Thomas W. Holmes v. Alabama Board of Pardons & Paroles, No. 14-11330 (11th Cir. 2014)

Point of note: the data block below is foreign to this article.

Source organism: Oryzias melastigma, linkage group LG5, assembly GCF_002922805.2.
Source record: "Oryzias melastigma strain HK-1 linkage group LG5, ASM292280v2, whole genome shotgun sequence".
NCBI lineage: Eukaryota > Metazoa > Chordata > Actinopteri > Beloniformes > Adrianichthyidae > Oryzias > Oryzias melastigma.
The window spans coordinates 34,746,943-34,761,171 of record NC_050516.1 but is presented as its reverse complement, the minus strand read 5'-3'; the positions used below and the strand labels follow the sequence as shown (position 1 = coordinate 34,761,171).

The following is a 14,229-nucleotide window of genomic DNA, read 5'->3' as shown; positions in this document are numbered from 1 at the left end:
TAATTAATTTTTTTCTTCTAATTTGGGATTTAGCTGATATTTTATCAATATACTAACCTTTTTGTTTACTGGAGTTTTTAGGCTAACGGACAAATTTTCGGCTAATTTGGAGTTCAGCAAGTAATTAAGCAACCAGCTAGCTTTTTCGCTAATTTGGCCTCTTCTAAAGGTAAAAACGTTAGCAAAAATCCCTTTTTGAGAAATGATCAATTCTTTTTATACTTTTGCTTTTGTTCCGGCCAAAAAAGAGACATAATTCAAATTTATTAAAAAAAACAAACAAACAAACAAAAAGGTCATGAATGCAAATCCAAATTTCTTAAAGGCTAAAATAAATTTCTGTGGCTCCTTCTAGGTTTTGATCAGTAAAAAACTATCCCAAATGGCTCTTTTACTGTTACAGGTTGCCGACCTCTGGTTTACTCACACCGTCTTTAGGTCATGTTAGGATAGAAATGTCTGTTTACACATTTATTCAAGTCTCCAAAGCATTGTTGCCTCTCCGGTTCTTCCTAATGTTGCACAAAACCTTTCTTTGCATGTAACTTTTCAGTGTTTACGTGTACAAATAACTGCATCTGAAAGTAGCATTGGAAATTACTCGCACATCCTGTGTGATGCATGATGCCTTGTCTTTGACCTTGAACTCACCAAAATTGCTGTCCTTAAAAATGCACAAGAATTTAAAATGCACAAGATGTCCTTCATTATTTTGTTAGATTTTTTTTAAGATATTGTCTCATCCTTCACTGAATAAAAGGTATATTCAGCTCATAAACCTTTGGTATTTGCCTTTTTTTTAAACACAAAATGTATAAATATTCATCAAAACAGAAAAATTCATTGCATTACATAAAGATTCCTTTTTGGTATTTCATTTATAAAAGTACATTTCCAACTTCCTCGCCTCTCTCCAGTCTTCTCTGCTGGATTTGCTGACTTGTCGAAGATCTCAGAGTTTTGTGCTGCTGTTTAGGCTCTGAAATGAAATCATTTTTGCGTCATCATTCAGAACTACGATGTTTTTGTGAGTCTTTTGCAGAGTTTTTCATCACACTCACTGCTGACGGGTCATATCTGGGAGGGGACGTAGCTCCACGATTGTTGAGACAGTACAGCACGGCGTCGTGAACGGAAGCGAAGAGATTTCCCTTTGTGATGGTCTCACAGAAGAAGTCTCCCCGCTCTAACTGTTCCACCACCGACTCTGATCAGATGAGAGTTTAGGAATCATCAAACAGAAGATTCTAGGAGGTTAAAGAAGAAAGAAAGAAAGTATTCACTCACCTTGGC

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Case: 14-11330 Date Filed: 11/13/2014 Page: 1 of 22 [DO NOT PUBLISH] IN THE UNITED STATES COURT OF APPEALS FOR THE ELEVENTH CIRCUIT ________________________ No. 14-11330 Non-Argument Calendar ________________________ D.C. Docket No. 2:12-cv-00279-WKW-CSC THOMAS W. HOLMES, Plaintiff-Appellant, versus ALABAMA BOARD OF PARDONS & PAROLES, Defendant-Appellee, WILLIAM W. WYNNE, JR., et al., Defendants. ________________________ Appeal from the United States District Court for the Middle District of Alabama ________________________ (November 13, 2014) Before HULL, JORDAN and JULIE CARNES, Circuit Judges. PER CURIAM: Case: 14-11330 Date Filed: 11/13/2014 Page: 2 of 22 Thomas W. Holmes, a white male Probation and Parole Officer, appeals the grant of summary judgment to his employer, the Alabama Board of Pardons and Paroles (“Board”), in his suit alleging, inter alia, violations of Title VII of the Civil Rights Act, 42 U.S.C. § 2000e-2, when the Board failed to promote him to Senior Officer based on his race and gender or to District Manager based on his race. On appeal, Holmes argues that the district court erred by: (1) granting summary judgment on his Senior Officer claims; and (2) finding that he had failed to exhaust his administrative remedies as to his District Manager claim. 1 After review, we affirm. I. FACTUAL BACKGROUND A. Promotion of Probation and Parole Officers Because Holmes’s claims involve the Board’s failure to promote him to Senior Officer or District Manager positions, we first review the Board’s promotion process. Under Alabama’s merit system, an entry-level Probation and Parole Officer (or PO I) with two years of service is eligible for promotion to Senior Officer (or 1 On appeal, Holmes does not challenge the district court’s order dismissing: (1) all of his claims against the individual defendants; (2) his claims under the Age Discrimination in Employment Act, 42 U.S.C. §§ 1981 and 1983, and state law; and (3) his Title VII hostile work environment claim. Accordingly, Holmes has abandoned any issues with respect to these claims. See Timson v. Sampson, 518 F.3d 870, 874 (11th Cir. 2008). 2 Case: 14-11330 Date Filed: 11/13/2014 Page: 3 of 22 PO III) or District Manager (or PO IV). 2 To be promoted, the officer must apply with the State Personnel Department, which administers tests to all eligible applicants. The State Personnel Board then places the applicants on a promotional register, or “certificate of eligibles,” and groups the applicants in “bands” based on their test scores. Applicants within a band have statistically similar test scores and are considered equally ranked within the applicant pool. This promotional register lists the top ten “eligibles” and all applicants who tied the tenth highest eligible. Applicants are ranked both statewide and by preferred county. An applicant may share his statewide or county rank with other applicants. Because the register for Senior Officer promotions is “continuous,” officers wishing to be considered for those promotions must retake the Senior Officer test periodically to avoid falling off the register. Consequently, names and rankings on the Senior Officer register frequently change as old names receive promotions or fall off and new names are added. The District Manager classification has a separate test and promotional register. Unlike the Senior Officer register, the District Manager register is “closed,” meaning the State Personnel Department opens the register for only a 2 In late 2011, the Board changed the promotion protocol to require two years of service in the Senior Officer classification to be eligible for promotion to District Manager. At the time of the events giving rise to Holmes’s claims, however, an entry-level officer with two years of service could apply for promotion to District Manager. 3 Case: 14-11330 Date Filed: 11/13/2014 Page: 4 of 22 short period to accept applications for a vacancy and then closes the register again until there is another vacancy. The Board had a promotion protocol, effective August 15, 2009, for promoting officers to supervisor or manager positions within the agency. The 2009 protocol contains a list of objective criteria that must be considered in making promotional decisions, including the candidate’s: (1) band number; (2) advanced degrees; (3) years in law enforcement, social services, or rehabilitation services; (4) unique objectively-based qualifications; (5) supervisory experience; and (6) past three years of performance appraisals, disciplinary actions, reprimands, and written warnings. The 2009 protocol also contains a list of subjective criteria, including: (1) the candidate’s audits and statistical reports; (2) the last three years of supervisors’ evaluations; (3) additional written input from the current supervisor; (4) the candidate’s writing sample and resume; and (5) the interview. The evaluating committee or person has direct access to each candidate’s personnel file and may be provided “candidate packets” of information “to use in deliberating.” Under the 2009 protocol, once the Board identifies a Senior Officer or District Manager vacancy, the Board requests a certified promotional register from the State Personnel Department, which the Board uses to fill the vacancy. A person or committee interviews applicants from the register and then completes 4 Case: 14-11330 Date Filed: 11/13/2014 Page: 5 of 22 two worksheets of notes evaluating the candidates based on the objective and subjective criteria. The criteria are not weighted. Each evaluator has discretion in assigning weight to the criteria, and the worksheets are merely tools used to evaluate each interviewed candidate. After evaluating the candidates and deliberating, the person or committee recommends a candidate for promotion up the chain of command. Ultimately, the Board votes on the recommendation and has discretion in making the final promotion decision. 3 B. Holmes’s Employment In February 2001, Holmes began working as a Probation and Parole Officer, most of that time in the field office in Montgomery, Alabama, where he lives. In March 2009, Holmes moved to the Montgomery field office’s Pardon Unit, where he primarily processed pardon applications. In this assignment, Holmes did not ordinarily perform routine probation and parole officer field work, such as supervising offenders, maintaining field notes, participating in arrests, attending revocation hearings, preparing PSI reports or parole plans, collecting fees and arrearages, collecting DNA samples, and performing drug tests. On June 16, 2013, 3 The record also contains a different, 2010 promotion protocol, effective December 6, 2010, applicable to all classifications of Board employment. Under the 2009 protocol, all candidates on the register were interviewed and under the 2010 protocol, all candidates on the register were “considered,” but only some were interviewed. The 2010 protocol does not contain lists of objective and subjective criteria that must be considered. For summary judgment purposes, we assume that the 2009 protocol, which was specific to probation and parole officers, still applied. 5 Case: 14-11330 Date Filed: 11/13/2014 Page: 6 of 22 Holmes was promoted to Senior Officer in the Montgomery Central Office’s Pardon Unit. Throughout his employment, Holmes received generally positive evaluations, although a few evaluations noted issues with timeliness and attention to detail. Additionally, Holmes’s personnel file contains some disciplinary actions during the years before he moved to the Pardon Unit, including: (1) a 2003 reprimand for failing to accurately report an offender’s sentence end date, which led to three months of wrongful incarceration; (2) notes in his 2003 evaluation about the failure to comply with arrest procedures; (3) a 2004 written reprimand for improper use of an assigned cell phone, making an insubordinate statement, and conducting field activities without the presence of another officer, in violation of office policy; and (4) a 2006 written warning for making an unauthorized request for the criminal history of a supervisor. C. Senior Officer Promotions In either 2004 or 2005, Holmes first took the Senior Officer test and began applying for promotion. Thereafter, Holmes periodically re-took the Senior Officer test when he received notice that he had dropped off the register. At one point, Holmes was on the register statewide, but later (Holmes does not know when), he changed his desired locations to counties around Montgomery. 6 Case: 14-11330 Date Filed: 11/13/2014 Page: 7 of 22 Holmes claims that he was consistently passed over for Senior Officer promotions in favor of officers who were African-American or female. Holmes’s peers frequently commented to him that Holmes was “not the right color” for promotion, but Holmes did not hear this comment from supervisors in his chain of command. Holmes believed he was denied promotions based on his race and gender because he “continually” saw less experienced and less educated AfricanAmerican and female officers get promoted rather than him. Holmes also believed there was a conspiracy within upper management to ensure African-American and women officers were promoted to Senior Officer positions. State Personnel Department records indicate that, between January 2005 and April 2013, a total of 95 Probation and Parole Officers were promoted to Senior Officer throughout the state. Of those 95 promotions, 58 officers were white, and 62 officers were male. In other words, during the time Holmes was applying for Senior Officer promotions, white and male officers received more Senior Officer promotions than anyone else. It is undisputed that Holmes did not receive a promotion until June 2013. Before 2009, however, it is unclear how often Holmes’s name appeared on the Senior Officer register, whether and when he was available for promotion statewide, and how often he was considered or interviewed for promotion. According to State Personnel Department records, between January 2009 and 7 Case: 14-11330 Date Filed: 11/13/2014 Page: 8 of 22 August 2011, 36 Senior Officer promotions occurred. During that time, Holmes’s name appeared on only six Senior Officer promotional registers. In other words, during the period for which there are records, Holmes was eligible for less than twenty percent of the Senior Officer promotions. Holmes’s appeal involves only three Senior Officer promotions in the Montgomery field office, all of which occurred in 2011. 4 Holmes appeared on the register, and was considered and interviewed, for each of these three promotions, but ultimately was not selected. Instead, the Board promoted Elizabeth Planer, a white woman, and Reginald Carter, an African-American man, on April 27, 2011, and Christopher Causey, an African-American man, on June 30, 2011. 5 State Personnel Department records reflect that Planer, Carter, Causey, and Holmes all fell within the same “band” on the promotional registers and thus were equally ranked. While Holmes had a masters degree, Carter had a law degree, and 4 The district court concluded that these three Senior Officer promotions were the only promotions that occurred within 180 days of Holmes’s filing of his charge with the Equal Employment Opportunity Commission (“EEOC”) and thus were the only failure-to-promote claims that were not time-barred. See 42 U.S.C. § 2000e-5(e)(1) (requiring an employee in a non-deferral state such as Alabama to exhaust administrative remedies by filing a charge of discrimination with the EEOC within 180 days of the alleged unlawful employment practice). On appeal, Holmes does not challenge this ruling, and we do not address it. 5 Holmes heard rumors within the agency that some African-American and female officers received help preparing their answers to the take-home Senior Officer test and complained to upper management, the State Personnel Department, and the Alabama Attorney General’s Office. After a 2010 internal affairs investigation, a new Senior Officer test was introduced in March 2011. Holmes did not present any evidence that the three successful promotees for Holmes’s claims (Carter, Causey, or Planer) received help with respect to their 2011 promotions and admitted in his deposition that he did not know whether any of them had cheated on the Senior Officer test. 8 Case: 14-11330 Date Filed: 11/13/2014 Page: 9 of 22 Causey and Planer had bachelors degrees. Holmes had more years of experience at the agency than Carter, Causey, or Planer. D. District Manager Promotions At some point (Holmes does not remember when), Holmes took the District Manager test and began to apply for District Manager promotions. Although it was theoretically possible to be promoted directly to District Manager without first being promoted to Senior Officer, Holmes was unaware of any such promotions. Between January 2005 and April 2013, 19 officers were promoted to District Manager, 12 of whom were white and 13 of whom were male. In October 2008, Holmes’s name appeared on a newly created promotional register for a District Manager position, along with 67 other candidates. Ten candidates were listed in band 01. Holmes and 42 other candidates were listed in band 02, and the remaining 15 candidates were listed in band 03. Thus, at that time, Holmes was “ranked” eleventh in the state, but he was tied for that position with 41 other band 02 applicants. On November 26, 2008, Stephanie Woodruff, a black woman who also was on band 02, received the promotion. According to a printout from the State Personnel Board’s website, in August 2010, Holmes’s name appeared on a “current” promotional register for a District Manager position. The printout listed Holmes’s statewide rank as tenth, but did not indicate how many other candidates were on the register. State Personnel 9 Case: 14-11330 Date Filed: 11/13/2014 Page: 10 of 22 Department records indicate, however, that no District Manager promotions occurred in 2010. In July and August 2011, three white males were promoted to District Manager positions. Holmes appeared on those promotional registers, and was considered for the three promotions, but was not selected. E. EEOC Charge Shortly thereafter, in late July and early August 2011, Holmes wrote two letters to the EEOC claiming race and gender discrimination in the Board’s failure to promote him to a Senior Officer position and age discrimination in failing to promote him to any of the three 2011 District Manager positions. On August 9, 2011, Holmes filed a formal charge of discrimination based on these claims. F. Post-Charge District Manager Promotion On September 13, 2011, after Holmes filed his EEOC charge, a third District Manager promotion occurred. Specifically, Roderick Chambers, a black male Senior Officer was promoted to District Manager in the Montgomery field office. The record does not reflect whether Holmes appeared on the register for this District Manager position. In a subsequent letter to the EEOC, Holmes cited the Board’s failure to promote him to Chambers’s District Manager position as another example of his employer promoting a “younger, less educated, and less experienced” candidate than Holmes. 10 Case: 14-11330 Date Filed: 11/13/2014 Page: 11 of 22 After the EEOC issued a right to sue letter, Holmes filed this action in the district court. The district court granted the Board’s summary judgment motion with respect to both the Senior Officer and District Manager failure-to-promote claims. As to the Senior Officer claims, the district court concluded that Holmes failed to present evidence establishing his prima facie case. As to the District Manager claims, the district court found that Holmes claimed only age discrimination in the EEOC and that his race and gender discrimination claims were “beyond the scope of the EEOC charge.” II. THREE SENIOR OFFICER PROMOTIONS A. McDonnell-Douglas Framework Where, as here, a Title VII plaintiff uses circumstantial evidence to prove discrimination, we apply the burden-shifting approach articulated in McDonnell Douglas Corporation v. Green, 411 U.S. 792, 93 S. Ct. 1817 (1973). Brown v. Ala. Dep’t of Transp., 597 F.3d 1160, 1181 (11th Cir. 2010). Under this approach, the plaintiff must first make a prima facie case of discrimination. Alvarez v. Royal Atlantic Developers, Inc., 610 F.3d 1253, 1264 (11th Cir. 2010). If the plaintiff does so, a presumption of discrimination arises, and the burden of production, but not persuasion, shifts to the employer to articulate a legitimate, non-discriminatory reason for the promotion decision. Kidd v. Mando Am. Corp., 731 F.3d 1196, 1205 (11th Cir. 2013). If the employer meets its burden, the burden shifts back to 11 Case: 14-11330 Date Filed: 11/13/2014 Page: 12 of 22 the plaintiff to produce evidence that the proffered reason was a pretext for discrimination. Springer v. Convergys Customer Mgmt. Group, Inc., 509 F.3d 1344, 1347 (11th Cir. 2007). While the intermediate burdens of production shift back and forth, “[t]he ultimate burden of persuading the trier of fact that the defendant intentionally discriminated against the plaintiff remains at all times with the plaintiff.” Id. B. Prima Facie Case To state a prima facie case, the plaintiff must show that: (1) he is a member of a protected class; (2) he was qualified and applied for the promotion; (3) he was rejected despite his qualifications; and (4) the position was filled with an individual outside the protected class. Walker v. Mortham, 158 F.3d 1177, 1186, 1193 (11th Cir. 1998). In Walker, this Court concluded that the plaintiff need not establish as part of the prima facie case that the promoted employee was equally or less qualified than the plaintiff. Id. at 1193. Since Walker, some of this Court’s decisions state that the fourth element does require the plaintiff to show that the promoted employee was equally or less qualified. See, e.g., Brown v. Ala. Dep’t of Transp., 597 F.3d 1160, 1174 (11th Cir. 2010); Wilson v. B/E Aerospace, Inc., 376 F.3d 1079, 1089 (11th Cir. 2004); Lee v. GTE Florida, Inc., 226 F.3d 1249, 1253 (11th Cir. 2000). We need not resolve this conflict because, even assuming arguendo that Holmes satisfied his prima facie case, Holmes failed to rebut the 12 Case: 14-11330 Date Filed: 11/13/2014 Page: 13 of 22 Board’s legitimate, non-discriminatory reasons for not promoting him. See Cuddeback v. Fla. Bd. of Educ., 381 F.3d 1230, 1235-36 (11th Cir. 2004) (explaining that we may affirm the district court’s grant of summary judgment on any legal ground supported by the record, regardless of whether the district court relied on that ground). B. Pretext To show pretext, the plaintiff cannot recast the employer’s proffered reason, but must meet the reason “head on and rebut it.” Chapman v. AI Transport, 229 F.3d 1012, 1030 (11th Cir. 2000) (en banc). The plaintiff must show both that the reason was false and that discrimination was the real reason. Brooks v. Cnty. Comm’n of Jefferson Cnty., Ala., 446 F.3d 1160, 1163 (11th Cir. 2006). At this stage, a “new level of specificity” applies, and the plaintiff must demonstrate “such weaknesses, implausibilities, inconsistencies, incoherencies, or contradictions in the employer’s proffered legitimate reasons for its action that a reasonable factfinder could find them unworthy of credence.” Rioux v. City of Atlanta, 520 F.3d 1269, 1275 (11th Cir. 2008); see also Earley v. Champion Int’l Corp., 907 F.2d 1077, 1081 (11th Cir. 1990) (explaining that the plaintiff must “present concrete evidence in the form of specific facts which show that the defendant’s proffered reason is mere pretext. Mere conclusory allegations and assertions will 13 Case: 14-11330 Date Filed: 11/13/2014 Page: 14 of 22 not suffice”). If the employer proffers more than one reason, the plaintiff must rebut each of them to survive summary judgment. Chapman, 229 F.3d at 1037. 6 The Board proffered two reasons for its decisions not to promote Holmes to the three Senior Officer positions—Holmes’s disciplinary record and his specialization in pardon work in the Montgomery field office. Specifically, although Holmes’s disciplinary matters were not a bar to his promotion, they influenced his supervisors’ recommendations regarding whether to promote him. The Board further explained that while Holmes’s specialization in pardon work was a negative factor for promotion to a field office supervisor, it was a positive factor in 2013, when Holmes was promoted to Senior Officer within the Montgomery Central Office Pardon Unit. Holmes attempted to rebut the Board’s reasons by showing that he was more qualified than the promoted employees because he had a masters degree and had more years of experience as a parole and probation officer. Holmes pointed to the Board’s 2009 promotion protocol, which listed among its objective criteria the candidate’s advanced degrees and years in law enforcement. 6 We review de novo the grant of summary judgment, construing the facts and drawing all reasonable inferences from those facts in the light most favorable to the non-moving party. Moton v. Coward, 631 F.3d 1337, 1341 (11th Cir. 2011). Summary judgment is proper “if the movant shows that there is no genuine dispute as to any material fact and the movant is entitled to judgment as a matter of law. Fed. R. Civ. P. 56(a). 14 Case: 14-11330 Date Filed: 11/13/2014 Page: 15 of 22 Holmes also relied upon his own declaration, in which he provided generalized information about Senior Officer promotions by race and gender between 2007 and 2011. Although Holmes’s declaration claimed that he “learned” this information from “examination of the discovery” materials the Board had produced, he did not submit any of those discovery materials to the district court. 7 The Board did submit some of those discovery materials, including State Personnel Department’s records of Senior Officer and District Manager promotions, which demonstrated that Holmes’s data was in fact inaccurate. Holmes further stated his own conclusory opinion that he was more qualified than all the individuals promoted because he was “more highly ranked and had superior education and experience.” Holmes’s declaration did not specifically address the qualifications of Causey, Carter, and Planer. Holmes claimed that “Carter was promoted with disciplinary warnings and reprimands in his file,” but did not provide any details or attach any supporting documents. Holmes made no claims about Causey’s and Planer’s disciplinary record and did not provide information about the three 7 Specifically, Holmes’s declaration stated that, based on his “examination of the discovery in this case,” he had “learned that 23 officers were awarded promotions” to Senior Officer between January 2007 and August 2011, and that “22 of these 23 promotions were awarded to officers who were nonwhite and/or female.” Holmes further stated that he learned “[f]rom [his] examination of the applications of these officers,” that “none of the 23 officers selected for promotion has more experience that [sic] [he] did, and 12 had less than three years’ experience” and that “18 of the 23 officers selected for promotion . . . did not possess a graduate degree.” But, Holmes did not submit any of the discovery he claimed to have reviewed. 15 Case: 14-11330 Date Filed: 11/13/2014 Page: 16 of 22 promoted officers’ work experience or areas of specialization. Further, Holmes did not dispute his own disciplinary record or that, as a pardons specialist, he ordinarily did not perform field duties. By focusing on his years of experience and advanced degree, Holmes merely quarreled with the wisdom of the Board’s reasons for not promoting him in 2011 and did not address those reasons “head on.” See Chapman, 229 F.3d at 1030. Additionally, Holmes’s declaration made only conclusory assertions that the officers receiving promotions were less qualified, which is not sufficient to show pretext. Instead, Holmes needed to present “concrete evidence in the form of specific facts” rebutting the Board’s reasons. See Earley, 907 F.2d at 1081; see also Leigh v. Warner Bros., Inc., 212 F.3d 1210, 1217 (11th Cir. 2000) (explaining that “conclusory allegations without specific supporting facts have no probative value” in opposing summary judgment). For example, Holmes did not present evidence that Causey, Carter, and Planer had similar disciplinary records or that they also specialized in pardon work. Indeed, Holmes failed to present almost any evidence at all of the three promoted employees’ qualifications, whether linked to the Board’s proffered reasons or not. Thus, Holmes failed to show that Causey, Carter, and Planer were less qualified than him, much less that there was a disparity in qualifications “of such weight and significance” that a reasonable 16 Case: 14-11330 Date Filed: 11/13/2014 Page: 17 of 22 person could not have chosen Causey, Carter, and Planer over Holmes. See Kidd, 731 F.3d at 1206. Holmes’s declaration also identified three officers (other than Causey, Carter, or Planer) who were promoted to Senior Officer positions even though they either had a disciplinary record or performed pardon work. Holmes argues that the fact that these other officers were promoted shows the Board’s reasons lack credibility. The Board, however, did not claim that a disciplinary record or pardon work is a bar to promotion, just that they influenced his supervisors’ recommendations of him for the three relevant Senior Officer promotions. Furthermore, evidence of comparators who are treated more favorably cannot show pretext unless those comparators are “similarly situated to the plaintiff in all relevant respects.” See Rioux, 520 F.3d at 1280 (quotation marks and alterations omitted). Holmes offered no other information about his proffered comparators except that they had a disciplinary record or performed pardon work and thus did not show they were “similarly situated” to him in all relevant respects. Accordingly, Holmes did not present evidence from which a reasonable jury could conclude that the Board’s two proffered reasons were false and a pretext for discrimination. Finally, Holmes’s argument that the district court improperly shifted the burden of proof to him at summary judgment lacks merit. Consistent with Federal 17 Case: 14-11330 Date Filed: 11/13/2014 Page: 18 of 22 Rule of Civil Procedure 56(c)(1), the Board both cited to record evidence showing the presence of some undisputed facts and also pointed out that Holmes’s own evidence was insufficient to carry his ultimate burden to prove by a preponderance of the evidence that the failure to promote him to the three Senior Officer positions was discriminatory. See Fed. R. Civ. P. 56(c)(1)(A)-(B) & advisory committee’s notes (2010 Amendments, Subdivision (c)); see also Celotex Corp. v. Catrett, 477 U.S. 317, 322-323, 106 S. Ct. 2548, 2552 (1986) (explaining that the moving party need not affirmatively negate the opponent’s claim with affidavits or other materials, but instead may meet its summary judgment burden by showing there is a lack of evidence to support the essential elements the non-moving party must prove at trial); Clark v. Coats & Clark, Inc., 929 F.2d 604, 608 (11th Cir. 1991) (explaining that, per Celotex, “under certain circumstances the movant may meet its Rule 56 burden without negating an element of the non-moving party’s claim and that under such circumstances it is sufficient to point to materials on file that demonstrate that the party bearing the burden of proof at trial will not be able to meet that burden”). III. DISTRICT MANAGER PROMOTION A. Exhaustion of Administrative Remedies Holmes claimed that the Board denied him the September 2011 District Manager promotion—the one awarded to Chambers—based on race. The district 18 Case: 14-11330 Date Filed: 11/13/2014 Page: 19 of 22 court concluded that Holmes had failed to exhaust this race-based failure-topromote claim in the EEOC. We agree. Before a plaintiff may file a Title VII action, he must first exhaust his administrative remedies by filing a charge of discrimination with the EEOC. Gregory v. Ga. Dep’t of Human Res., 355 F.3d 1277, 1279 (11th Cir. 2004). While we must liberally construe an EEOC charge that was prepared without assistance of counsel, a plaintiff’s civil complaint remains “limited by the scope of the EEOC investigation which can reasonably be expected to grow out of the charge of discrimination.” Id. at 1280 (quotation marks omitted). We have cautioned “that allegations of new acts of discrimination are inappropriate” for a post-charge judicial complaint. Id. at 1279-80. Here, Holmes’s raced-based District Manager claim did not fall within the scope of his EEOC charge for two reasons. First, this claim alleged a discrete act of discrimination—a promotion—that occurred after Holmes filed his EEOC charge. See Nat’l R.R. Passenger Corp. v. Morgan, 536 U.S. 101, 114, 122 S. Ct. 2061, 2073 (2002) (“Each incident of discrimination . . . constitutes a separate actionable ‘unlawful employment practice.’”); Gregory, 355 F.3d at 1279 (stating that it is inappropriate to allege new acts of discrimination). Specifically, Holmes filed his charge on August 9, 2011, but Chambers’ promotion did not occur until one month later, on September 13, 2011. 19 Case: 14-11330 Date Filed: 11/13/2014 Page: 20 of 22 Second, Holmes’s communications with the EEOC emphasized only age discrimination with regard to District Manager promotions, and not race discrimination. For example, in the two pre-charge letters Holmes sent to the EEOC, he advised, inter alia, that he had recently interviewed for two District Manager positions, but that two white males who were younger and had less experience had been selected for these positions. Holmes stated that “therefore, I am making another claim of age discrimination.” In his formal EEOC charge, Holmes checked the boxes for discrimination based on race, color, sex, and age, but he claimed African-American candidates were selected over him only with respect to the Senior Officer position. As to the District Manager position, Holmes’s charge stated, “I was also denied a promotion to the position of district manager and a less experienced, less educated, younger officer was promoted.” Later, in a September 8, 2011 post-charge letter, Holmes again discussed the District Manager promotions, stating that since July 2011, he was passed over four times, and that “[a]t least two of these recent promotions to District Manager were to less educated, less experienced, and younger candidates than me .” With respect to Roderick Chambers’s promotion in particular, Holmes stated that Chambers “happens to be black,” but also claimed Chambers was “less educated, less experienced, and younger than me.” Holmes asserted that “in the absence of clear 20 Case: 14-11330 Date Filed: 11/13/2014 Page: 21 of 22 definitive promotional policy, my employer promotes those younger, less educated, and less experienced than myself.” Holmes further pointed out that Chambers’s promotion to District Manager discriminated against both him and an African-American female officer in her fifties, signifying that age, not race, was the alleged discriminatory motive in the decision. Given that Holmes’s own communications with the EEOC stressed age, not race, discrimination in the District Manager promotions, we cannot say a race discrimination claim could reasonably be expected to arise from his complaints about the District Manager promotions. Accordingly, the district court correctly concluded that any race discrimination claim as to the District Manager position was outside the scope of Holmes’s EEOC charge and properly declined to consider such a claim. B. Prima Facie Case However, even assuming arguendo that Holmes’s passing reference to Chambers’s race in his September 8, 2011 letter exhausted Holmes’s race discrimination claim, the district court still properly granted summary judgment on this claim because Holmes did not present evidence that he was “qualified for” the District Manager position Chambers received. To establish a prima facie claim of failure to promote, the plaintiff must present evidence that he “applied for and was qualified for” the promotion. Brown, 597 F.3d at 1174. An employee is “qualified 21 Case: 14-11330 Date Filed: 11/13/2014 Page: 22 of 22 for” a promotion if the employee “offers evidence that [he] satisfied an employer’s objective qualifications.” Kidd, 731 F.3d at 1204 (quotation marks omitted). In Holmes’s case, it is undisputed that to be eligible for promotion to an open District Manager position, a probation and parole officer must take the District Manager test and appear on the State Personnel Board’s promotional register, or “certificate of eligibles.” In his deposition, Holmes admitted he took the District Manager test only once, but he could not remember when he did so. Holmes submitted a printout from the State Personnel Board’s website indicating that he was on a “current” District Manager promotional register on August 18, 2010. The decision to promote Chambers, however, did not occur until September 2011, one year later. And, District Manager promotional registers are closed rather than continuous, meaning they do not remain open to fill later vacancies. Therefore, Holmes did not present evidence that he was listed on the particular promotional register used to fill, and thus was eligible for, the District Manager position that Chambers received. For all these reasons, we affirm the district court’s entry of summary judgment in favor of the Board on Holmes’s failure to promote claims. AFFIRMED. 22